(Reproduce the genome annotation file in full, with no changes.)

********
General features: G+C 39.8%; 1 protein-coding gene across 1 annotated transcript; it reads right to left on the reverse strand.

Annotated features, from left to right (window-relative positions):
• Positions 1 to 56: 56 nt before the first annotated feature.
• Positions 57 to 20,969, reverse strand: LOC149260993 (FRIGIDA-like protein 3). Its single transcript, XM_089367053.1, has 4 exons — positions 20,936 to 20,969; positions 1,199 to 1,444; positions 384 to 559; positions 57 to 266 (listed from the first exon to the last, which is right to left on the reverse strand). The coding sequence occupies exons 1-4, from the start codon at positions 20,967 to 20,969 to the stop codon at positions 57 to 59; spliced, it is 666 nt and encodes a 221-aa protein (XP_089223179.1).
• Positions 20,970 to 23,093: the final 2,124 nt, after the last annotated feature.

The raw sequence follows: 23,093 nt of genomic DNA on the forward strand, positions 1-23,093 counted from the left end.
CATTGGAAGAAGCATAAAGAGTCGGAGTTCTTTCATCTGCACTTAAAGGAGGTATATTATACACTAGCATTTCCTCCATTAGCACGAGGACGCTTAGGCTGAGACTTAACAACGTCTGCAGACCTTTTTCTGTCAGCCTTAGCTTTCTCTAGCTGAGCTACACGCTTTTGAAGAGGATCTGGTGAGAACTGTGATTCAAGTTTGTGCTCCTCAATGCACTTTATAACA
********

General features: G+C 39.8%; 1 protein-coding gene across 1 annotated transcript; it reads right to left on the reverse strand.

Annotated features, from left to right (window-relative positions):
• Positions 1 to 56: 56 nt before the first annotated feature.
• Positions 57 to 20,969, reverse strand: LOC149260993 (FRIGIDA-like protein 3). Its single transcript, XM_089367053.1, has 4 exons — positions 20,936 to 20,969; positions 1,199 to 1,444; positions 384 to 559; positions 57 to 266 (listed from the first exon to the last, which is right to left on the reverse strand). The coding sequence occupies exons 1-4, from the start codon at positions 20,967 to 20,969 to the stop codon at positions 57 to 59; spliced, it is 666 nt and encodes a 221-aa protein (XP_089223179.1).
• Positions 20,970 to 23,093: the final 2,124 nt, after the last annotated feature.

The raw sequence follows: 23,093 nt of genomic DNA on the forward strand, positions 1-23,093 counted from the left end.
CATTGGAAGAAGCATAAAGAGTCGGAGTTCTTTCATCTGCACTTAAAGGAGGTATATTATACACTAGCATTTCCTCCATTAGCACGAGGACGCTTAGGCTGAGACTTAACAACGTCTGCAGACCTTTTTCTGTCAGCCTTAGCTTTCTCTAGCTGAGCTACACGCTTTTGAAGAGGATCTGGTGAGAACTGTGATTCAAGTTTGTGCTCCTCAATGCACTTTATAACA